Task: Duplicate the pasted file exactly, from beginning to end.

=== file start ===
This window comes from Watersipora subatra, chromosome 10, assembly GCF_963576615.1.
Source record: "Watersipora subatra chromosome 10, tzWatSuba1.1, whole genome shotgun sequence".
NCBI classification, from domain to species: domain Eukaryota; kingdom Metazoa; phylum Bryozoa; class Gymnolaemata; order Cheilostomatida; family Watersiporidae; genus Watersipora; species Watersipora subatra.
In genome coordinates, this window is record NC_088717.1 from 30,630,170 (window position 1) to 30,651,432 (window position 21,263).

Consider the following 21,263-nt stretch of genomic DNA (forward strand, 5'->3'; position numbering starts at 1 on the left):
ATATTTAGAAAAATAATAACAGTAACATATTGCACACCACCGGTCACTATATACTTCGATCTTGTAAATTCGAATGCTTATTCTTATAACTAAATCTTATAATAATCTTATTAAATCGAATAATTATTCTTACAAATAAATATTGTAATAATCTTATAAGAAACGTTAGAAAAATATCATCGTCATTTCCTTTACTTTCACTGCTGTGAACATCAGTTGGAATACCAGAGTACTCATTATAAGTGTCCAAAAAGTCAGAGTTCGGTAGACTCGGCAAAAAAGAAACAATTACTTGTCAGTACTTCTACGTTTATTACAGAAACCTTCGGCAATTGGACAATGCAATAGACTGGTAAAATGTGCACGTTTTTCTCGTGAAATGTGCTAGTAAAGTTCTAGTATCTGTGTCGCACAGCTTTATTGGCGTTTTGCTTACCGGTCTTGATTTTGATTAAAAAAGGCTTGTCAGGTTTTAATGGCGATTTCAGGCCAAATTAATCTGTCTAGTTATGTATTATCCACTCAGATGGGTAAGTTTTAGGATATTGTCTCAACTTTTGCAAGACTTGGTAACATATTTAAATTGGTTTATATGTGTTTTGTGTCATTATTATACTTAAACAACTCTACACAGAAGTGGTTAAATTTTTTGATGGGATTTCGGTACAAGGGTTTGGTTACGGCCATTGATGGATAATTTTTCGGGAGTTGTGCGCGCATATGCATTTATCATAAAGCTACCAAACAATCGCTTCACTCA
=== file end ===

This window comes from Watersipora subatra, chromosome 10, assembly GCF_963576615.1.
Source record: "Watersipora subatra chromosome 10, tzWatSuba1.1, whole genome shotgun sequence".
NCBI classification, from domain to species: domain Eukaryota; kingdom Metazoa; phylum Bryozoa; class Gymnolaemata; order Cheilostomatida; family Watersiporidae; genus Watersipora; species Watersipora subatra.
In genome coordinates, this window is record NC_088717.1 from 30,630,170 (window position 1) to 30,651,432 (window position 21,263).

Consider the following 21,263-nt stretch of genomic DNA (forward strand, 5'->3'; position numbering starts at 1 on the left):
ATATTTAGAAAAATAATAACAGTAACATATTGCACACCACCGGTCACTATATACTTCGATCTTGTAAATTCGAATGCTTATTCTTATAACTAAATCTTATAATAATCTTATTAAATCGAATAATTATTCTTACAAATAAATATTGTAATAATCTTATAAGAAACGTTAGAAAAATATCATCGTCATTTCCTTTACTTTCACTGCTGTGAACATCAGTTGGAATACCAGAGTACTCATTATAAGTGTCCAAAAAGTCAGAGTTCGGTAGACTCGGCAAAAAAGAAACAATTACTTGTCAGTACTTCTACGTTTATTACAGAAACCTTCGGCAATTGGACAATGCAATAGACTGGTAAAATGTGCACGTTTTTCTCGTGAAATGTGCTAGTAAAGTTCTAGTATCTGTGTCGCACAGCTTTATTGGCGTTTTGCTTACCGGTCTTGATTTTGATTAAAAAAGGCTTGTCAGGTTTTAATGGCGATTTCAGGCCAAATTAATCTGTCTAGTTATGTATTATCCACTCAGATGGGTAAGTTTTAGGATATTGTCTCAACTTTTGCAAGACTTGGTAACATATTTAAATTGGTTTATATGTGTTTTGTGTCATTATTATACTTAAACAACTCTACACAGAAGTGGTTAAATTTTTTGATGGGATTTCGGTACAAGGGTTTGGTTACGGCCATTGATGGATAATTTTTCGGGAGTTGTGCGCGCATATGCATTTATCATAAAGCTACCAAACAATCGCTTCACTCA